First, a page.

The following was written for Long Island Business News’ Young Island:
The goal of Planning 101 is to educate the public on Long Island’s land use policy and planning theories. It is my firm belief that an informed public will make rational and sound policy decisions.
When we last left off in the Planning 101 series, we looked at Long Island’s groundwater system and how it dictates corresponding land usage (or should anyway). Today’s lesson is on a land use theory that gets a lot of media attention: smart growth.
What is Smart Growth?
One can flip through LIBN or Newsday and find multiple references to smart growth. The term is everywhere, but few stories actually stop and define the concept. The term is defined as development that, according to Smart Growth America, builds urban, suburban and rural communities with housing and transportation choices near jobs, shops and schools.
The problem is that now, as ArchDaily aptly put it: “smart growth has become a ubiquitous umbrella term for a slew of principles to which designers and planners are encouraged to adhere.” On Long Island, this means that the term has become a buzzword of sorts, which many developers throw in to garner community support. To be blunt, projects labeled as “smart growth” often are quite the opposite and aren’t worthy of the term. Smart Growth development is supposed to follow a set of criteria:
- Mix land uses
- Take advantage of compact building design
- Create a range of housing opportunities and choices
- Create walkable neighborhoods
- Foster distinctive, attractive communities with a strong sense of place
- Preserve open space, farmland, natural beauty and critical environmental areas
- Strengthen and direct development toward existing communities
- Provide a variety of transportation choices
- Make development decisions predictable, fair and cost effective
- Encourage community and stakeholder collaboration in development decisions
Next time you see a project labeled as “smart growth,” ask yourself this question: Does it fit the criteria?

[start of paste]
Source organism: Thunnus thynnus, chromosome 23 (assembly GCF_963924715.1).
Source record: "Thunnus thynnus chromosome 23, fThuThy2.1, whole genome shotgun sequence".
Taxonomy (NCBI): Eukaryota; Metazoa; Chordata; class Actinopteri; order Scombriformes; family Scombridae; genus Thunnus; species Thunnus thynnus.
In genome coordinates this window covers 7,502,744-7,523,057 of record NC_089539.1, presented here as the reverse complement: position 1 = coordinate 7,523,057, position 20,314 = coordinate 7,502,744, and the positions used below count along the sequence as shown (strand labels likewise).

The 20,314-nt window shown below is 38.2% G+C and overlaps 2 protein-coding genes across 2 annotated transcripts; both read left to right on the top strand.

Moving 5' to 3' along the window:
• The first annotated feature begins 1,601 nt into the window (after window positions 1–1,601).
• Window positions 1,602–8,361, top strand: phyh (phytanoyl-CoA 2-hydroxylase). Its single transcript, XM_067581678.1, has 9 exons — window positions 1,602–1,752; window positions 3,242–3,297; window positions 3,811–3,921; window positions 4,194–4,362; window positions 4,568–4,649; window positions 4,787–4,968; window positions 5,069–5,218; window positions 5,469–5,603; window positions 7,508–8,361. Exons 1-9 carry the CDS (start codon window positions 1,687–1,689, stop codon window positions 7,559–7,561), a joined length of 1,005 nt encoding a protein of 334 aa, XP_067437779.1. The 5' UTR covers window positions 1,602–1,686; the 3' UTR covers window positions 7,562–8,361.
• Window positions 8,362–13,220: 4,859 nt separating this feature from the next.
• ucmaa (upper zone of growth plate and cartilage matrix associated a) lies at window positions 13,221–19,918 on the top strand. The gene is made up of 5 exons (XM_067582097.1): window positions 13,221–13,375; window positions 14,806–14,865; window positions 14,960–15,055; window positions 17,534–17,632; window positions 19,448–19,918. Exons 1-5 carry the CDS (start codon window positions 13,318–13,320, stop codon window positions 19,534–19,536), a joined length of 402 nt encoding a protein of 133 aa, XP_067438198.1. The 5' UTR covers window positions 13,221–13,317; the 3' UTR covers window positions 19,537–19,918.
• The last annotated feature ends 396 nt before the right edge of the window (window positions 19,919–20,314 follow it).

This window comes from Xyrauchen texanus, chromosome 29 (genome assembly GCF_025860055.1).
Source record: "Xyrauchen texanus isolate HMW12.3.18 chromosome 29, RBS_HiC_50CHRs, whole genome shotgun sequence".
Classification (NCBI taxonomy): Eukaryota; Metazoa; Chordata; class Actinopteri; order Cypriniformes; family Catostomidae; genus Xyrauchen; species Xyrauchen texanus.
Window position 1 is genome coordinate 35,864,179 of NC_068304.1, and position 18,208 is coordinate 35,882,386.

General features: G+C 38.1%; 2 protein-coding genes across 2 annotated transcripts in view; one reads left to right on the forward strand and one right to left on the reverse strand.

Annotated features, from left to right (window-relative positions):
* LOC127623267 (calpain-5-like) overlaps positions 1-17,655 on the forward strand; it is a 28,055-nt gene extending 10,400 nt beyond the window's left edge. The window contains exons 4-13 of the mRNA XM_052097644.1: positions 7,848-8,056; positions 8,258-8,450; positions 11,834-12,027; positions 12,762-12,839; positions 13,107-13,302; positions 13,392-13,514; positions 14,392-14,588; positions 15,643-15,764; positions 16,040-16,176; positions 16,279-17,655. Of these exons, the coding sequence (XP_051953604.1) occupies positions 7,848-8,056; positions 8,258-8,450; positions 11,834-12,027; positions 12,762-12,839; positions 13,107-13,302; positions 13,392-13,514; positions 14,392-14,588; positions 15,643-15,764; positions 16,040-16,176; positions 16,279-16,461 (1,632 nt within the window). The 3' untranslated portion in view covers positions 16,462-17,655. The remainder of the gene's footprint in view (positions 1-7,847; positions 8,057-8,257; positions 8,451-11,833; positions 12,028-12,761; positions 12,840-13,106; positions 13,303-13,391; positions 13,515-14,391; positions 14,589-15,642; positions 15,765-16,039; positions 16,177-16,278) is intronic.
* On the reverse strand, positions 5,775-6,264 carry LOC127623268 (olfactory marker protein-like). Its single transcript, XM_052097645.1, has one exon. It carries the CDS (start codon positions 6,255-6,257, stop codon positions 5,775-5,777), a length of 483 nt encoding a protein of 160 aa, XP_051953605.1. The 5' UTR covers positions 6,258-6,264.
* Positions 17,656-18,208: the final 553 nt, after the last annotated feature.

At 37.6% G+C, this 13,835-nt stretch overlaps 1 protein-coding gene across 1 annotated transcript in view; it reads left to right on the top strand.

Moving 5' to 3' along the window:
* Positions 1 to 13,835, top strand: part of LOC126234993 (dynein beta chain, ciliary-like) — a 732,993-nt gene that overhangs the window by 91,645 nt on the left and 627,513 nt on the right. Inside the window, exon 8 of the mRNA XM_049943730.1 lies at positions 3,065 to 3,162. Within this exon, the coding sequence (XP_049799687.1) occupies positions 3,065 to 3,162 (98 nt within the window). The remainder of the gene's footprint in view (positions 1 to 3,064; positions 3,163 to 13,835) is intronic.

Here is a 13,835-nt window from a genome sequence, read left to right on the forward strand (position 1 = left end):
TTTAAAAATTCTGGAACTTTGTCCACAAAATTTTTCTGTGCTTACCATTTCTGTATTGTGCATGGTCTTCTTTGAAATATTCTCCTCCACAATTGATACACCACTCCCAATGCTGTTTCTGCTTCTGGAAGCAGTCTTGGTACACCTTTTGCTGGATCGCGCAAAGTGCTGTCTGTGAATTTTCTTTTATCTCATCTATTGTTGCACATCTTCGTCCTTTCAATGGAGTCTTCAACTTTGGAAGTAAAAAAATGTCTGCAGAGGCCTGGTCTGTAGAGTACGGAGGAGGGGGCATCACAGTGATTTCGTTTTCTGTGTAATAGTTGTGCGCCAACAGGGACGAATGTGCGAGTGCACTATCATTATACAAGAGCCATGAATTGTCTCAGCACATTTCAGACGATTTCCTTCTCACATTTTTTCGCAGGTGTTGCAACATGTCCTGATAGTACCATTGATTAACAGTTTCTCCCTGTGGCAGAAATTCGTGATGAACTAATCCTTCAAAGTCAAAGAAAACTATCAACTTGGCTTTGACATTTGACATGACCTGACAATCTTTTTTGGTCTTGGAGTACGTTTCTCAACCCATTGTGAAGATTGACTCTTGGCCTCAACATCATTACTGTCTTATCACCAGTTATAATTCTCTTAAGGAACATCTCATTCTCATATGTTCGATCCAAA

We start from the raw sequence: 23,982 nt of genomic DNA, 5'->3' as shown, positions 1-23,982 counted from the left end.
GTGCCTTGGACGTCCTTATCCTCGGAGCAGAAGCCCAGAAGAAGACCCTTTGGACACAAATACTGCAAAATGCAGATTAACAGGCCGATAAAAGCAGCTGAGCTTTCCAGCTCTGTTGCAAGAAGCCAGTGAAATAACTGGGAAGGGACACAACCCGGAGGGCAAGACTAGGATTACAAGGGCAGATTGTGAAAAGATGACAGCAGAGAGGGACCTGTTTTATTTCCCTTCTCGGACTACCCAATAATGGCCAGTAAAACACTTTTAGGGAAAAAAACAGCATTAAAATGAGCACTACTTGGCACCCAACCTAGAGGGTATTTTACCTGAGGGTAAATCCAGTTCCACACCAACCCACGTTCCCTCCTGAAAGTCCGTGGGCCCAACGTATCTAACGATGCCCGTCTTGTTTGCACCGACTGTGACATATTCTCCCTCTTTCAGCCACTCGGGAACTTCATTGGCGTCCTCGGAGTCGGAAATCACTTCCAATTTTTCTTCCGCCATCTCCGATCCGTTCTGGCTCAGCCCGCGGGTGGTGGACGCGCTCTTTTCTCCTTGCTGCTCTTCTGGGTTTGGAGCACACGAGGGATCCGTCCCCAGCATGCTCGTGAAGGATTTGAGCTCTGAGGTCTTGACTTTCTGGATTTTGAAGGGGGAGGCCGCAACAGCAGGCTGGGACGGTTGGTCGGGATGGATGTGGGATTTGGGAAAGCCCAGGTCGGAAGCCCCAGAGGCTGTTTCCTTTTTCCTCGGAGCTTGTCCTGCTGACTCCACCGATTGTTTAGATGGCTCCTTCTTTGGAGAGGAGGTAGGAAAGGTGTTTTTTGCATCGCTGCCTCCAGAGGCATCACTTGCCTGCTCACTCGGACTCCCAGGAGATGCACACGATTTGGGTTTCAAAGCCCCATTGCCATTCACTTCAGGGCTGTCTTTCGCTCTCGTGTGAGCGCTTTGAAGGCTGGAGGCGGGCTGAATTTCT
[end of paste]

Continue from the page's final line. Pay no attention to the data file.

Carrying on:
Transit-Oriented Development is smart growth’s little brother; it is growth around transit hubs – a train station, for example – that embodies the principles of smart growth. Unlike smart growth though, TOD is harder to fake due to its locational need. Both concepts should only be implemented if the surrounding wastewater (sewers) and transportation (roads, rails) infrastructure can support the increased density. Further, it is standard practice to offset density increases with true public benefits (a public park for example).
Let’s look at a real world example of labeled “smart growth” by various media outlets, developers and advocate groups. Some projects are underway in Huntington recently, and I ask: Are these projects Smart Growth?
While the Huntington developments meet criteria 1, 2 and 3, they ignore 4, 6 and 8.
Smart Growth projects must meet all of the above criteria to be labeled as such. The notion of “walkable” is defined by planning standards as anything within a half-mile radius of the project. With these projects, the closest LIRR station is roughly 1.5 to two miles away, limiting transportation options. It’s easy enough to meet a mixture of land use (criteria 1) and taking advantage of compact design (criteria 2), mainly because these two criteria equate to increased density. However, without employing preservation of open space (criteria 6) and a variety of transportation options (criteria 8), all we are doing is creating higher density suburban sprawl, which is the complete opposite of Smart Growth.
Further, the creation of a diverse housing stock for all demographics (criteria 3) is frequently not addressed. As Kristen Lavelle stated yesterday in her concise Young Island piece, “…however harsh, the widely accepted reality is that young folks on Long Island face a paltry selection of housing stock.” The numbers support Kristen’s claims: Out of Long Island’s 980,478 housing units, the large majority were built before 1980. True smart growth projects can help add new and attainable housing units that the market wants to the regional supply, but we have to drop the buzzwords and pandering and start following basic planning principles. Not to pick on these particular projects, but overall it’s frustrating to see planning concepts thrown in time and time again in watered-down iterations to make a project more marketable.
This is why it is so critical to understand not only the 10 rules of Smart Growth, but how each one is interconnected. All the principles of Smart Growth work together to create a cohesive planning concept. Developers, you cannot pick and choose which aspects are convenient. It’s all or nothing. I say it’s time we go all in.
Richard Murdocco is a digital marketing analyst for Teachers Federal Credit Union, although the views expressed in this post are Murdocco’s alone and not shared by TFCU. Follow him on Twitter @TheFoggiestIdea, or email him at firstname.lastname@example.org.